Council officials have been compared to “Hitler in the bunker” as developers accused them of consistently failing to achieve housing delivery targets.
The claim was made as a public inquiry into a controversial scheme in Heacham closed yesterday.
But lawyers acting for West Norfolk Council insisted the authority was doing all it could to secure adequate stocks of housing land.
Townsfolk and the Broadland Housing Association have been seeking to overturn the council’s decision to refuse planning permission for its proposal to build 70 new homes, 60 sheltered housing units and a 60-bed care home on land off School Road.
The scheme was turned down two years ago, partly because the council maintained it had a five-year supply of deliverable housing sites.
But, last year, the council lost a High Court challenge to a ruling reversing its decision to block plans for homes on the old Fosters Sports Ground in Clenchwarton because it did not have such supply.
The current inquiry was called after government officials conceded the ruling dismissing the developers’ initial appeal last year should have taken the Clenchwarton case into account.
Last month, the council issued a statement claiming it had now reached the necessary level of avaliable sites.
But, delivering his closing statement to the inquiry yesterday afternoon, Gregory Jones QC, for Townsfolk and Broadland, said the authority had not disclosed information about how the level had been reached even when that statement was made.
He argued that the authority had under-delivered housing for the past eight years and less than half of the projected homes had been built during the first 15 years of its current development plan.
He accused the council of making a “false” assessment that did not take its past record into account.
He added: “This reminds one of the last days of Hitler in the bunker pushing around non-existent regiments.”
But James Perera QC, for the council, rejected the accusations, insisting that officials had worked hard to bring forward new sites for development following the Clenchwarton decision.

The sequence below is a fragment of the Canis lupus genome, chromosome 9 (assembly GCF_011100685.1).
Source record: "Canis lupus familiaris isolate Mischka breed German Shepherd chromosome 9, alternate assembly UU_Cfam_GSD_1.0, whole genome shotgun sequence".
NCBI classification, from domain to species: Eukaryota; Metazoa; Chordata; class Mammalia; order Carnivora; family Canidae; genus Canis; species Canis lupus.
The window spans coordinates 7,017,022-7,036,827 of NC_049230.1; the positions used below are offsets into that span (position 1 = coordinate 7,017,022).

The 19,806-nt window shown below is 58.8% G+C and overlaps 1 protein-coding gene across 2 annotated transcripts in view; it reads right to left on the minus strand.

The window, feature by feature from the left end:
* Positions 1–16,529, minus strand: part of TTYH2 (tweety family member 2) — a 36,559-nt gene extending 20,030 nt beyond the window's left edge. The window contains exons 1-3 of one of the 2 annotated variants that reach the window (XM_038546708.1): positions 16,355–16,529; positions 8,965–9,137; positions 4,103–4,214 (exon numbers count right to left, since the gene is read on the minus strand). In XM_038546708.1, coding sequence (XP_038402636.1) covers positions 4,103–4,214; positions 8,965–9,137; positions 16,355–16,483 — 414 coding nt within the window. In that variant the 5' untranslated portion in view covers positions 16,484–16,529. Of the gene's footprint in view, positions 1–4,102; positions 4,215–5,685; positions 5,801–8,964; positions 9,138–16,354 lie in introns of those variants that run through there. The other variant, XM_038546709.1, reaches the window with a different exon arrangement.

He said: “There is nothing else the council could be doing to increase land supply.”
Mr Perera said the council’s assessments showed it now had more than six and a half years of available housing land and claimed the developers had not questioned the status of any other sites in the borough.
And he argued that any shortcomings in the authority’s assessments were not significant enough to justify the granting of planning permission.
The two sides also clashed over the need for the care facilities that are envisaged as part of the development and its impact on the landscape.
Mr Jones described the need for additional elderly care provision in the area as “chronic” and claimed the council had failed to properly allow for it in its land allocations.
But Mr Perera denied that, describing the need as “contemporary and future.”
And he pointed out that Norfolk County Council was responsible for social care needs.
The authority also maintains that the development would have an unacceptable impact on the nearby area of outstanding natural beauty.
However, the developer argues that the approval of other schemes in the area showed there was an increasing urbanisation of the area.
Planning inspector David Spencer indicated that he hopes to complete his report in July.